Current Pharmacological Treatments for Childhood Onset OCD
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Purpose of review
Obsessive-compulsive disorder (OCD) is a chronic condition associated with substantial morbidity, comorbidity, and functional impairment in affected youths. Fortunately, efficacy has been established for multiple pharmacotherapies; however, treatment response remains neither universal nor complete; hence, treatment development efforts continue.
This review aims to examine evidence for recent trials examining augmentation strategies for partial responders to serotonin reuptake inhibitors (SRIs), the efficacy of adding D-cycloserine (DCS) to cognitive behavioral therapy (CBT), interventions for OCD symptoms associated with infection, and a meta-analytic view of SRI efficacy and dose-response outcomes.
Augmentative treatment with SRIs or additional CBT confers additional benefit in CBT partial responders; however, DCS augmentation does not enhance CBT outcomes. Further treatment development is needed to establish effective interventions for infection-related OCD symptoms, and an SRI dose-response curve does not appear to be evident when examining across multiple SRI trials. Implications of these finding for next-stage research efforts and clinical practice are considered.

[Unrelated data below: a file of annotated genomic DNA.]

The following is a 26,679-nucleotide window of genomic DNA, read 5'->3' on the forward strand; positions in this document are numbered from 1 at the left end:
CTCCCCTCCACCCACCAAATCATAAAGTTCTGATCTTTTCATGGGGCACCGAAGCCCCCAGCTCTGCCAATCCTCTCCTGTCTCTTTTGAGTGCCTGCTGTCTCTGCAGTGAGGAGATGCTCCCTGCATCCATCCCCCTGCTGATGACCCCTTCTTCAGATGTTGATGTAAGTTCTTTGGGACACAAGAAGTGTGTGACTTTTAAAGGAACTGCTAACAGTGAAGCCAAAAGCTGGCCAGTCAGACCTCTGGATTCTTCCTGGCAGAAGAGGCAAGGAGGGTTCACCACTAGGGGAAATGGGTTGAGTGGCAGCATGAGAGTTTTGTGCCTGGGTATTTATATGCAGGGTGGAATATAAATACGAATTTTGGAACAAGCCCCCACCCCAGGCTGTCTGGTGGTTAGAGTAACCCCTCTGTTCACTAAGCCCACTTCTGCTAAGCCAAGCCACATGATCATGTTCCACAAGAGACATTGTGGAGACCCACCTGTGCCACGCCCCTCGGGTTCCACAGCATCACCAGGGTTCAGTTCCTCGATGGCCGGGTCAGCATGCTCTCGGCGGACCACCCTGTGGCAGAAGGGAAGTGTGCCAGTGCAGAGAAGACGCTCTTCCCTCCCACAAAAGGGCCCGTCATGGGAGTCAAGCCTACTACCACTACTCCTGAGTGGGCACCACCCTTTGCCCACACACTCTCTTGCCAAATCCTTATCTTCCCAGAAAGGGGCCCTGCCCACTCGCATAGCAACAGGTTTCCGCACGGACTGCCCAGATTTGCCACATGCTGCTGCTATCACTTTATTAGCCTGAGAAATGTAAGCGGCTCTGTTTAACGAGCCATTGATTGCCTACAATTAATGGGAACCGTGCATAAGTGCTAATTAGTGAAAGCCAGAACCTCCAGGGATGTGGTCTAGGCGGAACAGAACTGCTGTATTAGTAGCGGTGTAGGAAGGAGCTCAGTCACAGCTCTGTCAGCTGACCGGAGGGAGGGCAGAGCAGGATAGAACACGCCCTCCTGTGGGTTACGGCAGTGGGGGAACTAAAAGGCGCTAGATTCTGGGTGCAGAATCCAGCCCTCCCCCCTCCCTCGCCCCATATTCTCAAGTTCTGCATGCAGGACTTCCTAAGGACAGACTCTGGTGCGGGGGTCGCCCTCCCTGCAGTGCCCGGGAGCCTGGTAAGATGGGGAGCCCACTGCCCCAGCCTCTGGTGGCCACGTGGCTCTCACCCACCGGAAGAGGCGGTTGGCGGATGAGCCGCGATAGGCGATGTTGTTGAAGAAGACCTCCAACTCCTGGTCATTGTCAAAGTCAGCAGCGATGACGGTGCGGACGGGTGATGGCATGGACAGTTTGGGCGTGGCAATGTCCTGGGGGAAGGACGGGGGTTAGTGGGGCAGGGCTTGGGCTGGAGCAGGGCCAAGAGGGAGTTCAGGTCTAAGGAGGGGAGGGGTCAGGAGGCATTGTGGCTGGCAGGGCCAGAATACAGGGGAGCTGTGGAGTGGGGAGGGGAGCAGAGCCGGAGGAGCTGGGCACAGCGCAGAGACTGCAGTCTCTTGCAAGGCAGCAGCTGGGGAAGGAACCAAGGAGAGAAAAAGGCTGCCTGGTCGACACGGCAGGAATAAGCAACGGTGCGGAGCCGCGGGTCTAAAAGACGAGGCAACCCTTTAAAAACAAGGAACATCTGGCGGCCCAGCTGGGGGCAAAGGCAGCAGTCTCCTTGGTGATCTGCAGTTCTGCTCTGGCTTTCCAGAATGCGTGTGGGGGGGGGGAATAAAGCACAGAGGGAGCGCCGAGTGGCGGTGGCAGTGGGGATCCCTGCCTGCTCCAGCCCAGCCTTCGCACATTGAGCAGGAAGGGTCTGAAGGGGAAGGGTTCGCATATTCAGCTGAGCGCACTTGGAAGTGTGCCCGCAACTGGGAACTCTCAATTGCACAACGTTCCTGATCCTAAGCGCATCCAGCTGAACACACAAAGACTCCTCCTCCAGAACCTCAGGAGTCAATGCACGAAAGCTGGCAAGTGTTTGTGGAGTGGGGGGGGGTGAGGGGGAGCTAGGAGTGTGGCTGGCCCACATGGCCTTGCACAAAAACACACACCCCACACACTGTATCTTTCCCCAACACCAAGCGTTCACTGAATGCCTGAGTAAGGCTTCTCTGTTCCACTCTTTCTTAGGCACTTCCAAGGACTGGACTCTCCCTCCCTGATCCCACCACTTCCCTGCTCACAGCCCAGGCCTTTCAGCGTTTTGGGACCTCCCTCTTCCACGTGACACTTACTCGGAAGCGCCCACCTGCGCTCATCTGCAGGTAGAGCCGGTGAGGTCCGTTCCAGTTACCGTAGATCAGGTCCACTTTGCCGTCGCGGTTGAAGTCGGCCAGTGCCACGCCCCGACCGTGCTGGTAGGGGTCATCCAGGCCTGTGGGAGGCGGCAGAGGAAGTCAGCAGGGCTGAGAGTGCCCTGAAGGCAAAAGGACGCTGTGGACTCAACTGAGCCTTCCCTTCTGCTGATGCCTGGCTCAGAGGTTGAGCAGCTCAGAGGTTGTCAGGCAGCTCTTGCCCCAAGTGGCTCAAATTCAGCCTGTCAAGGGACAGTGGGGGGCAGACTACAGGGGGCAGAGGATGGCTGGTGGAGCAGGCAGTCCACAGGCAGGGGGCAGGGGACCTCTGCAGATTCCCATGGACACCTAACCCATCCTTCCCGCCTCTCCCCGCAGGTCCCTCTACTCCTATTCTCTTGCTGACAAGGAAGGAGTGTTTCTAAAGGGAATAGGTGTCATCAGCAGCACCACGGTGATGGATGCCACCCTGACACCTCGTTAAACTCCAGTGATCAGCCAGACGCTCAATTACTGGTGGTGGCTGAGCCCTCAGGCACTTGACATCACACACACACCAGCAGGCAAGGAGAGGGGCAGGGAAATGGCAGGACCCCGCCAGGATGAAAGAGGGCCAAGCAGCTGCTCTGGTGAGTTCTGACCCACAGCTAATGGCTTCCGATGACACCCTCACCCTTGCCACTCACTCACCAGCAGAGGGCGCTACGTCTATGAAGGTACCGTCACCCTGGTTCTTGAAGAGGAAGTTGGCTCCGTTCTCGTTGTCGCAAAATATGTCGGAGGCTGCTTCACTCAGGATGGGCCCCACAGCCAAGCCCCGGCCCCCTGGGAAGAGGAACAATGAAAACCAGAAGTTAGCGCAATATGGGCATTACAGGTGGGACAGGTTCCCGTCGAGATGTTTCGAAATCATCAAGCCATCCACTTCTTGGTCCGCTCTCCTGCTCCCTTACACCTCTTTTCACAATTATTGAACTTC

KeywordsObsessive-compulsive disorder Pediatrics Pharmacotherapy Augmentation
Compliance with Ethical Standards
Conflict of Interest
Martin E. Franklin declares that he has no conflict of interest. Stephanie Eken declares that she has no conflict of interest. Sarah G. Turk Karan declares that she has no conflict of interest. Bradley C. Riemann declares that he has no conflict of interest.
Human and Animal Rights and Informed Consent
This article does not contain any studies with human or animal subjects performed by any of the authors.
References and Recommended Reading
Papers of particular interest, published recently, have been highlighted as: • Of importance
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